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Letter 965

Darwin, C. R. to Ehrenberg, C. G.

25 Mar [1846]

    Summary Add

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    Sends copy [of "Fine dust in the Atlantic Ocean", Collected papers 1: 199–202]. Attempting to obtain further samples for CGE.

Transcription

Down Bromley Kent

March 25th

Dear & highly Honoured Sir

I received your kind letter two days ago, & beg to thank you sincerely for the information contained in it.— Herewith I send a copy of my little paper on the Atlantic Dust, (published in the Geolog. Journal) & which I would have sent ere this, had I supposed you would have cared to see it.—

I have asked the Hydrographer to the Admiralty (Capt. Beaufort) to call the attention of Officers to the dust & to collect specimens of it.

I have no specimens myself of grasses from Ascension, but I have written to Dr Hooker & I well know he will proud to send you specimens if he has them: I doubt, however, whether he has yet named his grasses.

Sometime ago I sent you some specimens (through the Chev. Bunsen ) of rocks of the Secondary period from the Cordillera; shd you have examined them I shd esteem it a great favour to know the result.—

I regret much to hear of the long illness in your family: being a married man myself, I can appreciate your distress.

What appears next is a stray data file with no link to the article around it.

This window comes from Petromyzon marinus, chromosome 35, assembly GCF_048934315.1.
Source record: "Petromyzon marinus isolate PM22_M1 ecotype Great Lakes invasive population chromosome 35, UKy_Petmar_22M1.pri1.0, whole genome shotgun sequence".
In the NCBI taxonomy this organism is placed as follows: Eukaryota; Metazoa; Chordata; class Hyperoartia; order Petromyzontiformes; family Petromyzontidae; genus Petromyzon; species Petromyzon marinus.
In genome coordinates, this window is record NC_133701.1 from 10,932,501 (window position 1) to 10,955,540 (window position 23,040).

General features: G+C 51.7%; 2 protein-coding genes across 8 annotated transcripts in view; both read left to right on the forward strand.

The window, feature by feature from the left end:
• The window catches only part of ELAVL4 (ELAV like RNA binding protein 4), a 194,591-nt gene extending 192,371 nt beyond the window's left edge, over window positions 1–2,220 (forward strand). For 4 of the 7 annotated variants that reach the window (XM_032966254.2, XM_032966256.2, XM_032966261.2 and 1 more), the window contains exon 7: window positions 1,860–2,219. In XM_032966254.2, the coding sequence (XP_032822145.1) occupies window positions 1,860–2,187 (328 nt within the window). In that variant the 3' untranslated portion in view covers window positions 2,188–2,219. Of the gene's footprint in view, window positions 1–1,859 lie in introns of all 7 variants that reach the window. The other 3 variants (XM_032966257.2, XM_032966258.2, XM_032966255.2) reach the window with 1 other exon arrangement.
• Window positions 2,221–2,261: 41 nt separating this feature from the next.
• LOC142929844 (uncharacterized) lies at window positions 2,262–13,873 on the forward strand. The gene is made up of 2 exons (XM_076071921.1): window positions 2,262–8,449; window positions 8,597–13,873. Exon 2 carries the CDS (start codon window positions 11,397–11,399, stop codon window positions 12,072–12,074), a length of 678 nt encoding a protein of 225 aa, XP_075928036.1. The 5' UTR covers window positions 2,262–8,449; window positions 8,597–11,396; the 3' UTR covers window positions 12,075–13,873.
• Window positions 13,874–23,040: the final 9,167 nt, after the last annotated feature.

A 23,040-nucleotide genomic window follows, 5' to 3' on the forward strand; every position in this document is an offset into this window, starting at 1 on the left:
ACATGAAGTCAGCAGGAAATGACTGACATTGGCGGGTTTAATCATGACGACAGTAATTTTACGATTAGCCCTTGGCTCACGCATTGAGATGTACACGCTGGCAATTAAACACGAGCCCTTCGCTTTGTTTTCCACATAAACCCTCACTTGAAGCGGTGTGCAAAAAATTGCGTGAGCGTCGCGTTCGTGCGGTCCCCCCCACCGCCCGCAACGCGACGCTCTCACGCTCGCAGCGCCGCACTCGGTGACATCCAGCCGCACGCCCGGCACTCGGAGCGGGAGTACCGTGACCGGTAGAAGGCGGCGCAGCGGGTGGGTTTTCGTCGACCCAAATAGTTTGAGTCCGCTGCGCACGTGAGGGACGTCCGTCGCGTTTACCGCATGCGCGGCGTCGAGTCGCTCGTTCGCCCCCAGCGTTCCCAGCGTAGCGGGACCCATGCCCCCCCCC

Pray believe me, dear Sir, with much respect. | Yours faithfully & obliged | C. Darwin

P.S. | I have received the Ascension plants from Dr J. D. Hooker for you.— I enclose his note, as you might like to see the scanty list of really indigenous Phaneragam: plants.— You will observe there is only one certainly indigenous grass, or at most two.— Many plants have been of late introduced there.—

    Footnotes Add

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    f1 965.f1
    Letter from C. G. Ehrenberg, 11 March 1846.
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    f2 965.f2
    Collected papers 1: 199–203.
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    f3 965.f3
    Christian Karl Josias von Bunsen.
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    f4 965.f4
    Presumably CD kept this letter open until he received the specimens from Joseph Dalton Hooker, sometime after 25 March (see letter from Hooker, [25 March 1846]). The specimens were sent to Ehrenberg by 10 April, see letter to J. D. Hooker, 10 April [1846].
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